Chris Polansky

News Anchor & Reporter

Chris joined Public Radio Tulsa as a news anchor and reporter in April 2020. He’s a graduate of Hunter College and the Craig Newmark Graduate School of Journalism, both at the City University of New York.

 

His most recent stint at an NPR member station was as a general assignment reporter at Utah Public Radio in Logan, Utah, in 2019. His stories have also appeared in/on Gothamist / WNYC, the NPR national newscast, and the Brooklyn Eagle.

 

Chris is a New Jersey native and perpetually disappointed Mets fan who spent just about ten years in New York City before coming to Tulsa. He likes hiking and camping with his dog, Trout Fishing in America. He’s also a proud alumnus of Bike & Build, an affordable housing nonprofit with which he’s bicycled coast-to-coast twice: from Portland, Maine, to Santa Barbara (2014), and from Nags Head, North Carolina, to San Diego (2016). Both trips crossed Oklahoma.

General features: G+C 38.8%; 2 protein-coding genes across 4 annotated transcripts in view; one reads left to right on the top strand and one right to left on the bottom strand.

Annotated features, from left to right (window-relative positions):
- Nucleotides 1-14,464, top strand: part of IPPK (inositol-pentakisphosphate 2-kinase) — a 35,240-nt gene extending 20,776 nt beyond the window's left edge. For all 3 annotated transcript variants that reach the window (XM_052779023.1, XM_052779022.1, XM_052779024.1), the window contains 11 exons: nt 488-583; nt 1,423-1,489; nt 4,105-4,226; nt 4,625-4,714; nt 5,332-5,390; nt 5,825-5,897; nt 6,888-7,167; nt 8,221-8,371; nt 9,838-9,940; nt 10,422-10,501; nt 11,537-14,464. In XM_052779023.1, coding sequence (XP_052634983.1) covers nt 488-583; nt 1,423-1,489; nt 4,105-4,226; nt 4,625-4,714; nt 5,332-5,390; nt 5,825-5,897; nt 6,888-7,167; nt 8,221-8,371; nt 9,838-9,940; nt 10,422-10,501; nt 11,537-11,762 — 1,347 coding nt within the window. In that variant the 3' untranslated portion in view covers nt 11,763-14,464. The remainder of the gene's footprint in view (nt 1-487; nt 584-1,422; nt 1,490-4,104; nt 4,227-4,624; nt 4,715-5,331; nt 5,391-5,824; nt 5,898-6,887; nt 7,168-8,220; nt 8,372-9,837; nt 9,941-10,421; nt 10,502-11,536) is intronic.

Ways to Connect

Chris Polansky / KWGS News

Speaking just minutes after the director of the Tulsa Health Department reiterated his belief that the president's reelection rally this week should be postponed due to surging coronavirus numbers in Oklahoma and Tulsa County, Mayor G.T. Bynum said at a press conference Wednesday that while he can't guarantee anyone's safety, he will not act to prevent the rally from taking place.

Wednesday's top stories:

  • Despite warnings from hundreds of health care providers and his own health department director, Tulsa Mayor G.T. Bynum says he will take no action to attempt to prevent or postpone President Trump's reelection campaign rally at the BOK Center this weekend.